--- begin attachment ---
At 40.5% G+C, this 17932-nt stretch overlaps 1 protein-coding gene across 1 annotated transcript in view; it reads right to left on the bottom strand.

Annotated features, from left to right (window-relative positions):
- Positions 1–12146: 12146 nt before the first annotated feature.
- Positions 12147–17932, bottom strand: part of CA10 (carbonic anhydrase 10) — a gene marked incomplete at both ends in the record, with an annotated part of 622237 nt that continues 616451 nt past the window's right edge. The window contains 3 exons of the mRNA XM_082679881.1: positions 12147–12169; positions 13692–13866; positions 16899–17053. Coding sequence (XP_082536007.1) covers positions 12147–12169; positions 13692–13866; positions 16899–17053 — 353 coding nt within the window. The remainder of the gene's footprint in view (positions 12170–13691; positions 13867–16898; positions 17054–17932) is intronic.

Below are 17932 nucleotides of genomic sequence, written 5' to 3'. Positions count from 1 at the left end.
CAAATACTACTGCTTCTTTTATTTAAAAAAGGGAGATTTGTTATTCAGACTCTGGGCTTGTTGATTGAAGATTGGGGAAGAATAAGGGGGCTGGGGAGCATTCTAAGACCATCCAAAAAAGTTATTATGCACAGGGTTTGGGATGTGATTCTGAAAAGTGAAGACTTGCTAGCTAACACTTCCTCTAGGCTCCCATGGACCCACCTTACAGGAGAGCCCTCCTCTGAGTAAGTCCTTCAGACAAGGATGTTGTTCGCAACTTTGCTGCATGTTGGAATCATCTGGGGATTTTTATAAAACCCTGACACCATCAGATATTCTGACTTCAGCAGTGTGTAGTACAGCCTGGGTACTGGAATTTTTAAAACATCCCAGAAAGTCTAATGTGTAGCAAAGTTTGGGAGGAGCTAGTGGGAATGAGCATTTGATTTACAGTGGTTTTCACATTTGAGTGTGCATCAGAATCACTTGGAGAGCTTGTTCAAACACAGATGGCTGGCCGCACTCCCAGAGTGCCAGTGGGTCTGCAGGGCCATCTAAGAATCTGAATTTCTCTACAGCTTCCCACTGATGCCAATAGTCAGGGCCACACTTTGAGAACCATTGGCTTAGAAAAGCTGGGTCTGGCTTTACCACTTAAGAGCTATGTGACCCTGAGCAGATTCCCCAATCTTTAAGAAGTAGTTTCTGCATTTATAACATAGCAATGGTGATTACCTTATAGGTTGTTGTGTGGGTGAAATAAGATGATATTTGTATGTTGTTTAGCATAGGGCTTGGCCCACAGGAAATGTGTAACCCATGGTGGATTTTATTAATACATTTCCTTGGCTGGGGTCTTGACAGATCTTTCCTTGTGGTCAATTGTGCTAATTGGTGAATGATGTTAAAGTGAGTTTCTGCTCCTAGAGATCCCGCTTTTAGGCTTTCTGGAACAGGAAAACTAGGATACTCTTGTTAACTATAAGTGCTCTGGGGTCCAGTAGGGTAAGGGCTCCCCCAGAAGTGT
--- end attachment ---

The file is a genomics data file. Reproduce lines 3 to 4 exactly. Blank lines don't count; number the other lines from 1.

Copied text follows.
- Positions 1–12146: 12146 nt before the first annotated feature.
- Positions 12147–17932, bottom strand: part of CA10 (carbonic anhydrase 10) — a gene marked incomplete at both ends in the record, with an annotated part of 622237 nt that continues 616451 nt past the window's right edge. The window contains 3 exons of the mRNA XM_082679881.1: positions 12147–12169; positions 13692–13866; positions 16899–17053. Coding sequence (XP_082536007.1) covers positions 12147–12169; positions 13692–13866; positions 16899–17053 — 353 coding nt within the window. The remainder of the gene's footprint in view (positions 12170–13691; positions 13867–16898; positions 17054–17932) is intronic.